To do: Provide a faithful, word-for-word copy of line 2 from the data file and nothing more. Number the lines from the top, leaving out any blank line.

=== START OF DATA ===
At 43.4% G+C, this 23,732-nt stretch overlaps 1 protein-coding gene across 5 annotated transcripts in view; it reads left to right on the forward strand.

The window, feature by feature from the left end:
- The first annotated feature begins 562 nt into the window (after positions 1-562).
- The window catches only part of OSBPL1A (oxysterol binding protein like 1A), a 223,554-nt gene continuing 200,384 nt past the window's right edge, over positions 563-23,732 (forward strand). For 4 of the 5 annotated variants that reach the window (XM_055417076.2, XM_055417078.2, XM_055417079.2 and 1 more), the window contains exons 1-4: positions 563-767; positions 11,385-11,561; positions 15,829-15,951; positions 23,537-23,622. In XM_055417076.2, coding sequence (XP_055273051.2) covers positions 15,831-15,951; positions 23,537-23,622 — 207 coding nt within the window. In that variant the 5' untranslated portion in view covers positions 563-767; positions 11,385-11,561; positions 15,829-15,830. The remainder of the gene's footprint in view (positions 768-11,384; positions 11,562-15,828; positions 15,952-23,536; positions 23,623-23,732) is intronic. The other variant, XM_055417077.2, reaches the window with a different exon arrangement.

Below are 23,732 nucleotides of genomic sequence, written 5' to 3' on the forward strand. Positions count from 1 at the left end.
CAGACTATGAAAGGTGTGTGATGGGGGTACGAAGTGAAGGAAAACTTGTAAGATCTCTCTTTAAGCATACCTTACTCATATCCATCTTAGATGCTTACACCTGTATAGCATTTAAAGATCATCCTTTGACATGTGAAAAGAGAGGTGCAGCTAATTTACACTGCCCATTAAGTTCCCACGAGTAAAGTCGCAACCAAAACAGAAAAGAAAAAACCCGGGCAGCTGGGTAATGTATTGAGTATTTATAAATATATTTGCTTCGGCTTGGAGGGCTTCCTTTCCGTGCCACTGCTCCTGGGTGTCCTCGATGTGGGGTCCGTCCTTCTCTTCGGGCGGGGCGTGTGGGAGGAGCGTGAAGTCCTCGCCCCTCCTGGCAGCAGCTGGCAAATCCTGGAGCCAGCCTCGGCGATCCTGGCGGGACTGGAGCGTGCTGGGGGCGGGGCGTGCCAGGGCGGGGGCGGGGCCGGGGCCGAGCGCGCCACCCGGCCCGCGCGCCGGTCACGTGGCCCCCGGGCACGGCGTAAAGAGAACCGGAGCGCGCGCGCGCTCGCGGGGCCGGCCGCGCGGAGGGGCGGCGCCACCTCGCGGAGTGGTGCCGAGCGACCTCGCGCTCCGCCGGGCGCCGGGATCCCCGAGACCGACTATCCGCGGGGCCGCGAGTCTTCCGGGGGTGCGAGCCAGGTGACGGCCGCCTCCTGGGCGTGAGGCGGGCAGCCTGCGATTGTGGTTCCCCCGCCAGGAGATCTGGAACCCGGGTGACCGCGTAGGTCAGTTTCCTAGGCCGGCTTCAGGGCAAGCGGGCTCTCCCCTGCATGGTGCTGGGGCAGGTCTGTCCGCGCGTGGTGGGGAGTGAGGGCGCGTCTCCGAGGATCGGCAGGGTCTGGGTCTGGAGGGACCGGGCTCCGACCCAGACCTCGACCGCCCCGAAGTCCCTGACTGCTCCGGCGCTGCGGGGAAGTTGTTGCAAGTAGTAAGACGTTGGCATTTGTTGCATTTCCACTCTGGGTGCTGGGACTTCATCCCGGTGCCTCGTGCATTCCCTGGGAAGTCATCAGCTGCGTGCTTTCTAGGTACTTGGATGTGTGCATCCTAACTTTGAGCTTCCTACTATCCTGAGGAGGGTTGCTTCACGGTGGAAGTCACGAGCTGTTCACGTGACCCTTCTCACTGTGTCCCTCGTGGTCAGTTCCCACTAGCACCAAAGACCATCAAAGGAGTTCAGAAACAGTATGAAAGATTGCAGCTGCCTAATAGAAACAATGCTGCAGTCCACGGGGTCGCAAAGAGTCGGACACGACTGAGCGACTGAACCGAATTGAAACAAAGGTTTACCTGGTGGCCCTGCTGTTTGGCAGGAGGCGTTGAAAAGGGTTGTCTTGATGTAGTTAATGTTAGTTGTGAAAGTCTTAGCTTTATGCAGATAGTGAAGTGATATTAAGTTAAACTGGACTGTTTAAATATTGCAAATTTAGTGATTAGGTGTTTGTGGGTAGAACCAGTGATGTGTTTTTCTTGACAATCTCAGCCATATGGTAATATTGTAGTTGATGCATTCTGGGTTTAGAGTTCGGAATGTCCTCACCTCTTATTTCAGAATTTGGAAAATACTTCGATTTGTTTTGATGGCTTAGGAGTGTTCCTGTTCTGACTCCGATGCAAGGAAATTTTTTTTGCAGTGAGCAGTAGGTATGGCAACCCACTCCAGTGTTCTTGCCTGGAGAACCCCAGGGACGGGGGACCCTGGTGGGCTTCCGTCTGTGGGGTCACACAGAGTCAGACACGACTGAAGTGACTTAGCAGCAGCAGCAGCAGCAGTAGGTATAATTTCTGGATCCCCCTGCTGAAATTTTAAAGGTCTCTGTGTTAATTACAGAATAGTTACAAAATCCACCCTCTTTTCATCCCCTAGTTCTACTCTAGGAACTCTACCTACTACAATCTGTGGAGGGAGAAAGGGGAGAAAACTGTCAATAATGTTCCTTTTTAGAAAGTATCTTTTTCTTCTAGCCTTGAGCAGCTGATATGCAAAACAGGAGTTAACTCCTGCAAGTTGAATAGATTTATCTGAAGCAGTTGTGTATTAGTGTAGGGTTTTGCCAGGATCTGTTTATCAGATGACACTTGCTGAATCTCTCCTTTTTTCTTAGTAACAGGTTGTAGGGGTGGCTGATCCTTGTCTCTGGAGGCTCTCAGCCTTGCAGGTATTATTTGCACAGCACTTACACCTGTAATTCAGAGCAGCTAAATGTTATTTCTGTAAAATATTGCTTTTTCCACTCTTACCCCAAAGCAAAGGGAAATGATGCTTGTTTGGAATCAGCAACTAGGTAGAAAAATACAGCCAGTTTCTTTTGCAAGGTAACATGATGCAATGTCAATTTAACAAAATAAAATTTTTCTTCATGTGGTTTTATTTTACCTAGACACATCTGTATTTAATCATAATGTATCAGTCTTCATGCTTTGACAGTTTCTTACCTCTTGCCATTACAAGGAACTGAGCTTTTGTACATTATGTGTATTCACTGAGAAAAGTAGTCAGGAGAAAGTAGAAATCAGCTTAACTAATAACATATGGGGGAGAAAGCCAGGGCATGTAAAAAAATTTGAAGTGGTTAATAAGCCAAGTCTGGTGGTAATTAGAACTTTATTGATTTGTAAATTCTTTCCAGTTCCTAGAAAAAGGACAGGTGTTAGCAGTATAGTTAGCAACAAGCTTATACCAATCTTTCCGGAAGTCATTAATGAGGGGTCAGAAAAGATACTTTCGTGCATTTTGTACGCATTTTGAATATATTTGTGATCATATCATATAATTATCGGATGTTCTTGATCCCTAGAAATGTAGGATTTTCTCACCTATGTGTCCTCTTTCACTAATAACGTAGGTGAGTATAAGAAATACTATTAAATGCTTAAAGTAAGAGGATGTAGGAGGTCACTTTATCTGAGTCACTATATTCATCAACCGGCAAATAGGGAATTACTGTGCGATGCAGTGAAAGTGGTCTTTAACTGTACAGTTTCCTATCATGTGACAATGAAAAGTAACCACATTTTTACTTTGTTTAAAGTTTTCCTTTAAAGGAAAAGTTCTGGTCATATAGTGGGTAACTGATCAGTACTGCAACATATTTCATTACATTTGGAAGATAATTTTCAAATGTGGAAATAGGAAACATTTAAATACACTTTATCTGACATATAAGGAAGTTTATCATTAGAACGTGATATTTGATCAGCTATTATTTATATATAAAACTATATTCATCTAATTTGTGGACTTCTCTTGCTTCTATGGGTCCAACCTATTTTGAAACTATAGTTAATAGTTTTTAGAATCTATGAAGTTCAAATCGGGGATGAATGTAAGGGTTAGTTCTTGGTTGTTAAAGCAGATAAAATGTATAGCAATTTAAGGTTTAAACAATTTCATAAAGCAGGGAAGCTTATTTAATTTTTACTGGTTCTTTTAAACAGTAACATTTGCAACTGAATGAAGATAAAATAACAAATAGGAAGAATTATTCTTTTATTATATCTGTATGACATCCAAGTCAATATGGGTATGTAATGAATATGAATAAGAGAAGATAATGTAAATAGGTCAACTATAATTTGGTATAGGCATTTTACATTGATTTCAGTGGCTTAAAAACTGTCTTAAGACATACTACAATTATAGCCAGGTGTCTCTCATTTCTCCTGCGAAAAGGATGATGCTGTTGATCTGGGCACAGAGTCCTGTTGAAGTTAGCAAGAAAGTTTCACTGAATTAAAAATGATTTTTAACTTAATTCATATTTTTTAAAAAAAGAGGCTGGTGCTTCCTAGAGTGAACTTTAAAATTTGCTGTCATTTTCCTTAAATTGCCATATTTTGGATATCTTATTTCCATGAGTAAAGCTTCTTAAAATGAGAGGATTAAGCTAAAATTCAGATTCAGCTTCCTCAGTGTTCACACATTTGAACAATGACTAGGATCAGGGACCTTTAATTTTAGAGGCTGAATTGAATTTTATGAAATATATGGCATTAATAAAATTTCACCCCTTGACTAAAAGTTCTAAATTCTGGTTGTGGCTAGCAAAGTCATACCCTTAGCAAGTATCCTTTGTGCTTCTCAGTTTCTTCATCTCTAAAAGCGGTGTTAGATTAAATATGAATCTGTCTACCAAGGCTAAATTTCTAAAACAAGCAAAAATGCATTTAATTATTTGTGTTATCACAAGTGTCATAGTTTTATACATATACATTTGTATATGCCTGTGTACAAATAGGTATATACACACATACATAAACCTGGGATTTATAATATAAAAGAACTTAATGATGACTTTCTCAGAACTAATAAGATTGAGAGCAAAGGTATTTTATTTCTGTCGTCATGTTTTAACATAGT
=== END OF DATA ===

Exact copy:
The window, feature by feature from the left end: